Lesions were classified into four subtypes according to immunocytochemical characteristics: Luminal A ([ER.sub.+] and/or [PR.sub.+], plus [HER2.sub.-]), Luminal B ([ER.sub.+] and/or [PR.sub.+], plus [HER2.sub.+]), HER2 enriched ([ER.sub.-] and [PR.sub.-], plus [HER2.sub.+]) and Triple Negative ([ER.sub.-] and [PR.sub.-], plus [HER2.sub.-]) (15).
For statistical analysis, ACR breast composition categories a and b (almost entirely fatty and scattered FGT) were combined and identified as fatty breast tissue, categories c and d (heterogeneous FGT and extreme FGT) were combined and identified as high fibroglandular breast tissue. Breasts with minimal or mild BPE were classified as low BPE breasts; breasts with moderate or marked BPE were classified as high BPE breasts. Statistical analyses were performed with Statistical Package for the Social Sciences 18.0 (SPSS Inc.; Chicago, IL, USA) for windows. The frequencies were compared, using the Pearson Chi-square, Continuity Correction Chi-square, and Fisher Exact test. One proportion test (z test) was used to compare MRI imaging features and molecular subtypes of breast cancer. A p value less than 0.05 was considered as statistically significant.
MRI features, immunohistochemical characteristics, and molecular subtypes of the cases are summarized in Table 2. Among 75 patients with invasive breast cancer, 49 women were premenopausal (65%) and 26 women were postmenopausal (35%). Mean age of the study population was 46.7 years (range: 27-77). Among 75 patients with invasive breast cancer, molecular subtypes of the lesions were 40 for Luminal A (53.3%), 20 for Luminal B (26.7%), 8 for HER2 enriched (10.7%), and 7 for Triple Negative (9.3%). Thirty-five patients had fatty breast tissue (breast composition categories a and b), and 40 patients had high fibroglandular breast tissue (breast composition categories c and d). In terms of BPE: 45 cases were low BPE breasts (minimal + mild) and 30 cases were high BPE breasts (moderate + marked).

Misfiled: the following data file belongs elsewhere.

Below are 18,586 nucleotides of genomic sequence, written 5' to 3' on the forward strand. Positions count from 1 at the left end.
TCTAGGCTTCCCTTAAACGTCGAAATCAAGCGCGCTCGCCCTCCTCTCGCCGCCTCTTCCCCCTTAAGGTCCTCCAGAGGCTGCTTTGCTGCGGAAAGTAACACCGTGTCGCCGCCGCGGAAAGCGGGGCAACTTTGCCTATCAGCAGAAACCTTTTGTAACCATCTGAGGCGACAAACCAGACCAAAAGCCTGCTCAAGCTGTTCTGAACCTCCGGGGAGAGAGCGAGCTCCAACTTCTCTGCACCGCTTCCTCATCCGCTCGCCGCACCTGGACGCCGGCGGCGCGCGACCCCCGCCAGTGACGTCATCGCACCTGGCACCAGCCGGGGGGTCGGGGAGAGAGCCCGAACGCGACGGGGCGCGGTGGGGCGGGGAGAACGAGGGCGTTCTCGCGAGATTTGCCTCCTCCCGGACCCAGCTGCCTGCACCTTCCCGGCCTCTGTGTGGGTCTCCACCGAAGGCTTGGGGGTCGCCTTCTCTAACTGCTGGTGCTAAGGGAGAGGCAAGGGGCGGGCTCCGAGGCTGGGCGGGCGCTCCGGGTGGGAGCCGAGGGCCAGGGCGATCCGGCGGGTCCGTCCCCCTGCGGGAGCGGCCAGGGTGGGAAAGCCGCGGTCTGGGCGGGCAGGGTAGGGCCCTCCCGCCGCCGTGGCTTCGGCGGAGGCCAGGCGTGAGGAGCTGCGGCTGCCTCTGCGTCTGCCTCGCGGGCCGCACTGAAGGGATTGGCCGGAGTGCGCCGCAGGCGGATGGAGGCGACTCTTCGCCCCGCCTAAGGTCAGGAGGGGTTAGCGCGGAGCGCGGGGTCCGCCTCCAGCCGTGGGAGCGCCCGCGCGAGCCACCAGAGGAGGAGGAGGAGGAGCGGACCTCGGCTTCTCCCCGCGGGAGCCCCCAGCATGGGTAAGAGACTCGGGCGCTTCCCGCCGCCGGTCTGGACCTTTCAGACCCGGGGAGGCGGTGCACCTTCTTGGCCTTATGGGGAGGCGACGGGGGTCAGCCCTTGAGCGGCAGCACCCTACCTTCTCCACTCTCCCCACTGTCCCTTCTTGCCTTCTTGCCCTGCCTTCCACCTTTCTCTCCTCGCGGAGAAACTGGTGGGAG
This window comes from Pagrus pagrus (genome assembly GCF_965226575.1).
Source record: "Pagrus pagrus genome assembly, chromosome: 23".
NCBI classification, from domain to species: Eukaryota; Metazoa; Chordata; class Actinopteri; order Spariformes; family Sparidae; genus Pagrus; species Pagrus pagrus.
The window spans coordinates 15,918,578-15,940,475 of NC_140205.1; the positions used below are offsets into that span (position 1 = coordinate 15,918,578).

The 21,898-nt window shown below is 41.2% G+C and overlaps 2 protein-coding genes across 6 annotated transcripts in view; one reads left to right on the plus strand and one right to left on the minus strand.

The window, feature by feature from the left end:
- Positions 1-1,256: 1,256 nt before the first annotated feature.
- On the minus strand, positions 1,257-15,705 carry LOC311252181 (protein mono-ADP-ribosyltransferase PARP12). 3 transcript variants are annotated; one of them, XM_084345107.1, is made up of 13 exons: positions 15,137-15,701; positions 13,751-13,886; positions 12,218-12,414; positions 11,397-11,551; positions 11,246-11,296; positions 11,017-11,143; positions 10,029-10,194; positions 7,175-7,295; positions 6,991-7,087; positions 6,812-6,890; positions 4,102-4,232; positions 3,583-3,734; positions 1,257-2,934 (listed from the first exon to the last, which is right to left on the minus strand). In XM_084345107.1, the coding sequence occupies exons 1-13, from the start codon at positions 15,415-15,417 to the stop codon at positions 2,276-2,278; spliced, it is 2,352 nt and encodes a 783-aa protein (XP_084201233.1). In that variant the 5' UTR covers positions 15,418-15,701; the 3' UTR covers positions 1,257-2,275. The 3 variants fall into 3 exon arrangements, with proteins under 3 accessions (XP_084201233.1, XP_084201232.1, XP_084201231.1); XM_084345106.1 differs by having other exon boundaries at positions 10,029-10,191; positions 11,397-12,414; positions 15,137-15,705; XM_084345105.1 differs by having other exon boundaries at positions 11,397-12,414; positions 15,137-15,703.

The association of BPE with ER and PR positivity was found to be statistically significant (p=0.018 and p=0.013 respectively; Table 3). High BPE breasts tended to have increased rate of ER and PR positive tumors. Of the 30 high BPE cases, 28 (93.3%) were ER positive and 26 (86.7%) were PR positive. We performed subgroup analysis for premenopausal and postmenopausal women separately and the association was again found to be statistically significant for premenopausal women (p=0.011 and p=0.021).
In terms of FGT proportion, we found significant differences with ER positivity (p=0.009) whereas no significant difference with PR positivity was found (p=0.256). Thirty-seven of 40 women (92.5%) with high fibroglandular breasts had ER positive tumors. The analysis again was found to be statistically significant for premenopausal women (p=0.005). There was no correlation between HER2 status and any of the imaging features (p=0.453 and p=0.922).
Considering the associations of the molecular subtypes of breast cancer and FGT proportion and BPE, we found significant differences between molecular subtypes and FGT proportion for the whole study population (p=0.014), but no significant difference was found between molecular subtypes and BPE (p=0.087) (Table 4). When we re-performed a subgroup analysis for premenopausal women and postmenopausal women separately, in the premenopausal group both FGT proportion and BPE were found to be associated with molecular subtypes (p=0.025 and p=0.042). All of the six triple negative tumors were seen in low BPE breasts. Luminal A and luminal B subtypes tended to be seen in high fibroglandular breasts. In the postmenopausal group, no significant differences between molecular subtypes and any of the imaging features were found (p=0.860 and p=0.055).
Fibroglandular tissue proportion was associated with BPE (p<0.001; Table 5). Among 35 cases with fatty breasts, 31 (88.6%) showed minimal or mild BPE. Twenty-six of 40 women with high fibroglandular breasts (65%) demonstrated moderate or marked BPE. When we re-performed the statistical analysis for premenopausal and postmenopausal group separately, we found significant correlation in each group again (p=0.002 and p=0.020, respectively).